The real issue

When the above facts are elucidated, it is quite clear that behind the rhetoric of AMA Resolution 218 (A-13), the issue is not that of physicians striking out at pharmacists1; to the contrary, it is Walgreen Corp. itself that is being condemned.

This is not simply an issue of “prescription drug abuse.” More precisely, it is the result of corporate “drug store intrusion” into patient’s therapy. The pharmacist’s healthcare role in this instance is not being defined by our knowledge, collaboration, clinical expertise, and direct patient care attributes, but rather by irresponsible and selfish corporate policy arising from an effort to satisfy previous misgivings and corporate greed, in an escalating lack of due diligence.

The issue of advance information required before the safe dispensing of an opioid prescription is distracting from a deeper conflict.

The business model

Walgreens’ actions here are not based on the contemporary clinical role of pharmacists; they are focused on a singular business model that exudes patient neglect, not safety, as Walgreens claims.

This distinction is critically important. It speaks to a duality the pharmacy profession has struggled with for decades.

The practice of pharmacy based on a healthcare model places the patient first, incorporates clinical knowledge, and enables the pharmacist to act in a fully collegial, collaborative manner with other healthcare providers in order to deliver the best patient care possible.

The pharmacy profession needs to realize the uncomfortable truth: that in this particular case, Walgreens reflects the worst that the pharmacy business model has to offer.

Before we see further erosion between medical and pharmacy colleagues and further decline of the societal covenant between pharmacy and our patients, there must be careful and heartfelt examination of this crisis. 

Today we call upon our professional organizations to support our colleagues who are Walgreens pharmacists, on the front lines and caught in the corporate crossfire, as well as all pharmacy colleagues nationwide and, most important, the patients who heretofore confidently relied on pharmacist professionalism and integrity.

[Editor's note: in Indianapolis has investigated Walgreens' Good Faith Policy and obtained a detailed "secret checklist" that pharmacists must use in determining whether to fill opioid prescriptions. To see the checklist and the accompanying article, go to "Walgreens' 'secret checklist' reveals controversial new policy on pills."]


AMA House of Delegates, Resolution 218 ( A-13), “AMA Response to Drug Store Intrusion into Medical Practice,” May 17, 2013.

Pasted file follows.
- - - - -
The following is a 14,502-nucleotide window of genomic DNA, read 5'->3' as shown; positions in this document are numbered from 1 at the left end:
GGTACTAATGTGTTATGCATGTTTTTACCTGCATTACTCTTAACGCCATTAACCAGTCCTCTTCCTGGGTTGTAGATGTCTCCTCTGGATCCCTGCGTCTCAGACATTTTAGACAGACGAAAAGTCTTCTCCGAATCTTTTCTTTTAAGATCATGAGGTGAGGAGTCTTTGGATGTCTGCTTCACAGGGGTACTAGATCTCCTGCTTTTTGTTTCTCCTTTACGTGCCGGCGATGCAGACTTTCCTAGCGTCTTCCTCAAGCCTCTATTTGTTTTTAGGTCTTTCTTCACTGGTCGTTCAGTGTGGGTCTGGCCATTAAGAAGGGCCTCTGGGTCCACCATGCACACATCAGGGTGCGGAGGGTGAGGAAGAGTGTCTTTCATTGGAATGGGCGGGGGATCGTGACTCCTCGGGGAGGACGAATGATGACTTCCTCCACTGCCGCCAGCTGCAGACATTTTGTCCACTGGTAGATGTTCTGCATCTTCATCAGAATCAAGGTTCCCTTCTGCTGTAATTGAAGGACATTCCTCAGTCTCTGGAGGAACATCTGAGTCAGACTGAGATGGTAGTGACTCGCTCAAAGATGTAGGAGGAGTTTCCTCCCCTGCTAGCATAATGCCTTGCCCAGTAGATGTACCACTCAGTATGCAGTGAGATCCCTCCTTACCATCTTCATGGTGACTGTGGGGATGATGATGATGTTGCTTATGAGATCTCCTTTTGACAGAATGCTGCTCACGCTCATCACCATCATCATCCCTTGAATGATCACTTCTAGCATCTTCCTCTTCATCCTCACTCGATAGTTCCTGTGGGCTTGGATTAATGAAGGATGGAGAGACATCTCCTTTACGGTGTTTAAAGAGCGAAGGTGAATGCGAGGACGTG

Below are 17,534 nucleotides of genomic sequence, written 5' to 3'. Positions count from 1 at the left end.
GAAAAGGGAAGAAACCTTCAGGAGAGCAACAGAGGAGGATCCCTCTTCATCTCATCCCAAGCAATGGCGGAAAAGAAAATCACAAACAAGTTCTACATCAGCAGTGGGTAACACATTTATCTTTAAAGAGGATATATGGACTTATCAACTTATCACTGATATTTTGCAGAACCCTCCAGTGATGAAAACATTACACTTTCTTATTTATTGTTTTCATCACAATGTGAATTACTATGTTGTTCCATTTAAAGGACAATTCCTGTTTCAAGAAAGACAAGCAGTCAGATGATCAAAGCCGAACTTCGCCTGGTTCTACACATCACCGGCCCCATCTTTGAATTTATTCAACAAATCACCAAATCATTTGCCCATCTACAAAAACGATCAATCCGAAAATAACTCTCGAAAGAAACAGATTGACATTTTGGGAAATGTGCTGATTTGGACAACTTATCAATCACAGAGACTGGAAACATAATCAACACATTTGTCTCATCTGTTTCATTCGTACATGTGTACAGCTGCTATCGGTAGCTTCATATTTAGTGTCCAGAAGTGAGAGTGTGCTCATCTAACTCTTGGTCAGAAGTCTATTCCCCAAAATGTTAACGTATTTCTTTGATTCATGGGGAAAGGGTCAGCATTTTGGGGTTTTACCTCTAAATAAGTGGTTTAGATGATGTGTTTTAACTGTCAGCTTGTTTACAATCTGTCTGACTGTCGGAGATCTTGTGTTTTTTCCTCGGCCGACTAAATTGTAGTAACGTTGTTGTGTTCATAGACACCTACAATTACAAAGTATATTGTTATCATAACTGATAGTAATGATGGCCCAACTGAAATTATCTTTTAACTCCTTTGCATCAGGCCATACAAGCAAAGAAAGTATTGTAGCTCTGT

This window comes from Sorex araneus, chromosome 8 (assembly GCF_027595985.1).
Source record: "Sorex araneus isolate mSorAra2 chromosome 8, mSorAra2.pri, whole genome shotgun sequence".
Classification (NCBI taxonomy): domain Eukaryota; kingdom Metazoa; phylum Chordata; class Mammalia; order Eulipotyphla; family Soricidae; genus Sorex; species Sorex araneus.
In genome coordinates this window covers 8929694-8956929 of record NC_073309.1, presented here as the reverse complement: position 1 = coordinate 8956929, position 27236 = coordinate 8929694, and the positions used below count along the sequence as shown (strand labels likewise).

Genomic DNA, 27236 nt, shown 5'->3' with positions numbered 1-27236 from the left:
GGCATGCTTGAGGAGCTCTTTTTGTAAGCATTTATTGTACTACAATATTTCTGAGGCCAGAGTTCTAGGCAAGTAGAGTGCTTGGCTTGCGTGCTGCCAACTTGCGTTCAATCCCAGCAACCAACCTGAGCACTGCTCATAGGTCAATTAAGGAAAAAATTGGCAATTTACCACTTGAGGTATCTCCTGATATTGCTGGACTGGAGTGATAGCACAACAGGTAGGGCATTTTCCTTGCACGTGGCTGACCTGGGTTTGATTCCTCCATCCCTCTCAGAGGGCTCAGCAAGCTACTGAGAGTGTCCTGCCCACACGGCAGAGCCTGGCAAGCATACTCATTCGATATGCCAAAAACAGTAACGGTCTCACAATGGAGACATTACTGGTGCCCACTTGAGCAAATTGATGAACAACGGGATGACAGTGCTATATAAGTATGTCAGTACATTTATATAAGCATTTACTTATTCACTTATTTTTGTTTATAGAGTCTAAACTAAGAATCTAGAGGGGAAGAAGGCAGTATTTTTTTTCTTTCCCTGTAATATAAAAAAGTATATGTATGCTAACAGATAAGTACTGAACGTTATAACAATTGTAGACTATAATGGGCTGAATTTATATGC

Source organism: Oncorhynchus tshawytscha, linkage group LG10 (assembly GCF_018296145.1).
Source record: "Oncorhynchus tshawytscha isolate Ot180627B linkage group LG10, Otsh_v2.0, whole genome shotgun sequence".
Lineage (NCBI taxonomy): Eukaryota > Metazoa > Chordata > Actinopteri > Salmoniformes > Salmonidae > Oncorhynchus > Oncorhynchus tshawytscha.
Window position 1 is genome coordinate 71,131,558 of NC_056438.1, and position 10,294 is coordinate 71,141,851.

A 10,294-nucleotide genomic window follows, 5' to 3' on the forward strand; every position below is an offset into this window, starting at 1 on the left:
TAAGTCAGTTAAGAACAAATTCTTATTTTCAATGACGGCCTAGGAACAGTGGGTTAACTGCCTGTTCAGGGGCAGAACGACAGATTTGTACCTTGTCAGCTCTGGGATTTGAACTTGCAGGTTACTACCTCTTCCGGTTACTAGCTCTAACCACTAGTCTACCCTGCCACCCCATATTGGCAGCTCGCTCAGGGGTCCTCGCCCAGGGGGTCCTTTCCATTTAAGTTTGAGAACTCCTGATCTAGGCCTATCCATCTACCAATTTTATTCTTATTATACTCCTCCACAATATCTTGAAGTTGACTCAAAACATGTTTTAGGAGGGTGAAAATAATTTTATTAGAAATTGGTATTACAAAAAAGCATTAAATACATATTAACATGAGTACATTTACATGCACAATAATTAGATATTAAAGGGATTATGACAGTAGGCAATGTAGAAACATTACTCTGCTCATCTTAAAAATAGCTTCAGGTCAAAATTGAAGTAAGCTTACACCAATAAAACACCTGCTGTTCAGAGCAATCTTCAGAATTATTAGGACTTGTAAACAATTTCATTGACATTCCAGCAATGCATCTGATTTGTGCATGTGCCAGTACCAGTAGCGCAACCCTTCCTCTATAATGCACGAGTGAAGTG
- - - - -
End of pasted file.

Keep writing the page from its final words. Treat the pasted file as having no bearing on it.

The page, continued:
“Pharmacists feeling pain over AMA resolution. Physician group blasts profession’s ‘intrusion into medical practice.’” Pharmacy Practice News, August 2013, Vol. 40. Accessed August 12, 2013.

Houck LK. “AMA tells pharmacists: ‘Don’t call us, we’ll call you.’” FDA Law Blog; Hyman, Phelps, & McNamara, PC. Accessed August 12, 2013.

U.S. DEA. “DEA serves a suspension order on Walgreens distribution center in Jupiter, Florida.” Accessed April 26, 2013.

Walgreens Corp. Good Faith Dispensing provider letter. Received April 27, 2013.

Code of Federal Regulations, Title 21, section 1306.4. Accessed April 26, 2013.

Walgreens Corp. Controlled Substance Prescriptions & Good Faith Dispensing Policy. Revised June 11, 2012.

Ernest Dole, PharmD, PhC, FASHP, BCPS, is clinical pharmacist, Department of Clinical Pharmacy/Pain Consultation and Treatment Center, University of New Mexico Hospitals; and clinical associate professor, University of New Mexico Health Sciences College of Pharmacy. Dr. Dole is on the speaker’s bureau for Millennium Laboratories. Contact him at

Jeffrey Fudin, BS, PharmD, DAAPM, FCCP, is clinical pharmacy specialist, Stratton V.A. Medical Center, Albany N.Y., and adjunct assistant professor, University of Connecticut School of Pharmacy. He holds several academic affiliations in New York and is owner and managing editor of Dr. Fudin is on the speakers’ bureau for Janssen Pharmaceuticals Inc., Millennium Laboratories, and Purdue Pharma. Contact him at

This commentary is the sole opinion of the authors and does not reflect the opinion of employers, employee affiliates, and/or pharmaceutical companies listed. It was not prepared as part of Dr. Fudin’s official government duties as clinical pharmacy specialist.